Rachel McElroy is Sales and Marketing Director for Cranford Group a specialist Cloud Assured Resource provider.
She has an extensive background in marketing within the IT Service Management and Technology sectors. She was the marketing lead for VeriSM, a Service Management approach for the digital age, a project with over 70 global contributors. She has a keen interest in digital transformation, cloud adoption and its effect on people and the traditional structures of business.
Tell us a bit about yourself, background and your current role
I’m sales and marketing director at Cranford Group – a cloud and DevOps specialist business based near Leeds, Yorkshire. It’s an incredibly varied role with a huge tech and customer experience focus. My job is to help market the company in a way which helps to get talented people into the right organisations. I’ve been in sales throughout my professional career – from my very first shift as an estate agent aged 18.
After working as a regional sales manager for a large corporate company, I was self-employed from 2012 and set up two businesses. The second firm was with the help of an ex-colleague which specialised in social media management, marketing and PR for companies as an outsourced resource. Within the last three years, it became technology, IT, training and development-focused because of the organisations I worked with.
During this time, Cranford was one of those clients and they had so much work coming in, that my freelance role turned full-time in January 2019. I absolutely love it at Cranford. I work with a lot of talented people – in an industry that never stops – and the business itself really focuses on autonomy and work-life balance for employees. I get to be out meeting people and attending events, and I love to keep up to date with what is happening in the tech industry in this way.
Did you ever sit down and plan your career?
No, I didn’t. I could say that I studied English and media at A-level, therefore have always had a desire to write and talk about exciting developments – but I wasn’t driven down a particular career path. I did go to university briefly, but it wasn’t for me because I wanted to be out in the world.
I’m a people person – my children laugh at me because I talk to anyone – so I’ve always tried to use that skill in my customer-facing roles, such as marketing and business development. Being able to network has also helped shape where my work has taken me.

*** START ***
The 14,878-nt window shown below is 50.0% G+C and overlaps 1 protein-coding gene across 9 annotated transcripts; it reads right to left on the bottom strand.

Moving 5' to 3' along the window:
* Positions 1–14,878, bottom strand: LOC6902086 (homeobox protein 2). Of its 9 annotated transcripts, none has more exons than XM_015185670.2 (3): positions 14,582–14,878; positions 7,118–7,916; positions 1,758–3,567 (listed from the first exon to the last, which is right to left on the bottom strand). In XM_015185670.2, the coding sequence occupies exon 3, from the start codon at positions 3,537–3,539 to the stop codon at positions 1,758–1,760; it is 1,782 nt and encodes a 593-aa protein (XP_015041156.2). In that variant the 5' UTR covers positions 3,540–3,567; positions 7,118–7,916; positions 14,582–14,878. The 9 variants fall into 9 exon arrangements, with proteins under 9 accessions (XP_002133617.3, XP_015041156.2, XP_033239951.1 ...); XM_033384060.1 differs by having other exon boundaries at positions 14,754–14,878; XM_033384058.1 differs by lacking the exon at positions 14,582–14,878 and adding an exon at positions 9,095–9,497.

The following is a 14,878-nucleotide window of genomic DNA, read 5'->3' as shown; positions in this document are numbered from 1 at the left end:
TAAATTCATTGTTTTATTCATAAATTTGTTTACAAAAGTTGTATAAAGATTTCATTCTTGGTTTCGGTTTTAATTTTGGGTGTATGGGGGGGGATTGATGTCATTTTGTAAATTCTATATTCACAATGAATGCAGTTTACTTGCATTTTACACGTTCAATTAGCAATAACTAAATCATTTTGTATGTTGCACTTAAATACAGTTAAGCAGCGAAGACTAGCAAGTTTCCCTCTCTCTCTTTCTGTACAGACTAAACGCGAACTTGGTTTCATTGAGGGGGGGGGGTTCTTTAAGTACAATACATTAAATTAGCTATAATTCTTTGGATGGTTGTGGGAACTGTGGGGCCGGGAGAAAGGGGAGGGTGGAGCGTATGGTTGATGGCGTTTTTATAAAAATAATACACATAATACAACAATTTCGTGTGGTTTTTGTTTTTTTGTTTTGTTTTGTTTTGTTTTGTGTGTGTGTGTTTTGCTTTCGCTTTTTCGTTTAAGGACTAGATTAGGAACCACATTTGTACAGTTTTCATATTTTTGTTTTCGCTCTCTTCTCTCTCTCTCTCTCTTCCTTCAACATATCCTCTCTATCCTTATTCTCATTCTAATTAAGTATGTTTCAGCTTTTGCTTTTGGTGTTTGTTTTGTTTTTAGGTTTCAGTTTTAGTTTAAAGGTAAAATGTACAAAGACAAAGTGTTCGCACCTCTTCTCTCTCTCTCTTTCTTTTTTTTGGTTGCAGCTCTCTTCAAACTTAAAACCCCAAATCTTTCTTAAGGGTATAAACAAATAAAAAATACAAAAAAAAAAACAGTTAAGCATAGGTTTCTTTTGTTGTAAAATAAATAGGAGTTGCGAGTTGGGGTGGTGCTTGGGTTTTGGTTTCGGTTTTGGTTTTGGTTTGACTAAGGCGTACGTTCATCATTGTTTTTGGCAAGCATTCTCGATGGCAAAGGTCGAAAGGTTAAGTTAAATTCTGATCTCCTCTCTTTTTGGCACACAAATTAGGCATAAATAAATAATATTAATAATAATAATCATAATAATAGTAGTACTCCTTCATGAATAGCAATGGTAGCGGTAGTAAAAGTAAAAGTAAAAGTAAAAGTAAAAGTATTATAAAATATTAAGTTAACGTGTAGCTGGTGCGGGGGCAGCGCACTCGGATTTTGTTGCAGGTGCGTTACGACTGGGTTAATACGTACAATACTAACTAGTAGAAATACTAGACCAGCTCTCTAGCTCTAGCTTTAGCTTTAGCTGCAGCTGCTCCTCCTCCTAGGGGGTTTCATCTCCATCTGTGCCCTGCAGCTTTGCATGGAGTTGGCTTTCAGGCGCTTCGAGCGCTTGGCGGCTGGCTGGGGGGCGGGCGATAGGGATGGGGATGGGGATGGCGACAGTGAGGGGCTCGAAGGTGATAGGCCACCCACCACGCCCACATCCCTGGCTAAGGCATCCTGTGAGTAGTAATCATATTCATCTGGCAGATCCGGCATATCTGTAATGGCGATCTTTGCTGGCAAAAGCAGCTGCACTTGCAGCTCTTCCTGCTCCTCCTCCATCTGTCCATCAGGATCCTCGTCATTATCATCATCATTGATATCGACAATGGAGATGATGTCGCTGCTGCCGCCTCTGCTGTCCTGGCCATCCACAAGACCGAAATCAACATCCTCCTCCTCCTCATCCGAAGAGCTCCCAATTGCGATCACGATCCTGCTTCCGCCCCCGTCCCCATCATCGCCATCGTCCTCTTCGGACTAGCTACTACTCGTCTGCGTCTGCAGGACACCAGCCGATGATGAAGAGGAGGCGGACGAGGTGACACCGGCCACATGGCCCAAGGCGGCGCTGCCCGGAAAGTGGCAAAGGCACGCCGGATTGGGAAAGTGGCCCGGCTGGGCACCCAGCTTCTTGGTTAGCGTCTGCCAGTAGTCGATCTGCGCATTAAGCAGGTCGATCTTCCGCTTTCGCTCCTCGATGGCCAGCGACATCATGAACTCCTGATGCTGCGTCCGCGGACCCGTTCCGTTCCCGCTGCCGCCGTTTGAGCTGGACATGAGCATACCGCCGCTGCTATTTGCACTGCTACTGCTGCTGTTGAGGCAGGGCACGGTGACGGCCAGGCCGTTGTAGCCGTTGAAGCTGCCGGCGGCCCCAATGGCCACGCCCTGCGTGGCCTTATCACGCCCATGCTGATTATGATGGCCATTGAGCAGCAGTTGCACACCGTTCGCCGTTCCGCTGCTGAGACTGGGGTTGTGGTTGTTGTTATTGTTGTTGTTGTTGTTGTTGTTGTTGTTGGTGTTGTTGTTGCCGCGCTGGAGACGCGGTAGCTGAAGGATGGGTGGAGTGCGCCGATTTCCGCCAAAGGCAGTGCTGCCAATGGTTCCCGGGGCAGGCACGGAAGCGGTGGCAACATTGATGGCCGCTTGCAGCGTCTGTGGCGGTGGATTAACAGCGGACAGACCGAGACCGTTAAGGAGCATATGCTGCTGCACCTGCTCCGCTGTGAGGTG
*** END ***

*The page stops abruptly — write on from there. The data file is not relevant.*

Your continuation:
Have you faced any challenges along the way?
My roles have been largely male-dominated, so I’ve worked hard to be taken seriously and not suffer from ‘imposter syndrome’. I tackle it head-on by believing in myself and striving to improve my work.
What has been your biggest achievement to date?
Definitely setting up two companies – and making them a success. My children were young at the time too – my eldest was just four months old when I founded my first firm – so that was a challenge. I moved areas and didn’t know anyone either, so I had to start from scratch with everything.
What one thing do you believe has been a major factor in you achieving success?
My personal drive – I make the choice to get up early and work hard. I’m my own worst critic and have a crazy, internal motivation to always improve. It’s been a way of life for me right from when I was a young teenager working in a pub washing up. I’ve always had a really strong work ethic, and that’s something I’m keen to pass on to my children.
How do you feel about mentoring? Have you mentored anyone or are you someone’s mentee?
I haven’t had formal mentoring outright, but I’ve learned from so many people along the way – particularly in the tech industry, where people have been really supportive and taught me a lot. A former boss in particular stands out during my four years under her wing, she always pushed me to go to events and develop my skills. She was a fantastic influence.
If you could change one thing to accelerate the pace of change for Gender Parity, what would it be?
This is an interesting topic because I’ve spoken to a lot of women in the tech industry about this and there are so many opinions. For me, it’s about celebrating talented people for the work they do – both men and women – and I think we need to support each other as much as possible. I’ve got young daughters and want them to enjoy work in the same way I have – and not feel as though they can’t do something because they are female.
When it comes to tech, we need to play a greater role in encouraging children to enjoy what it offers and understand how huge a role it plays in our lives. If we keep doing that, young people – especially girls – will enter into the industry and stay to grow it even further.
If you could give one piece of advice to your younger self what would it be?
I’m my own worst enemy, so I would say ‘don’t be so hard on yourself’.
What is your next challenge and what are you hoping to achieve in the future?
At Cranford, I’m leading – and delivering on – a cloud tech white paper, as well as quite a few other projects across marketing, business development and office systems. It’s a really busy first quarter, but a really exciting time for the company.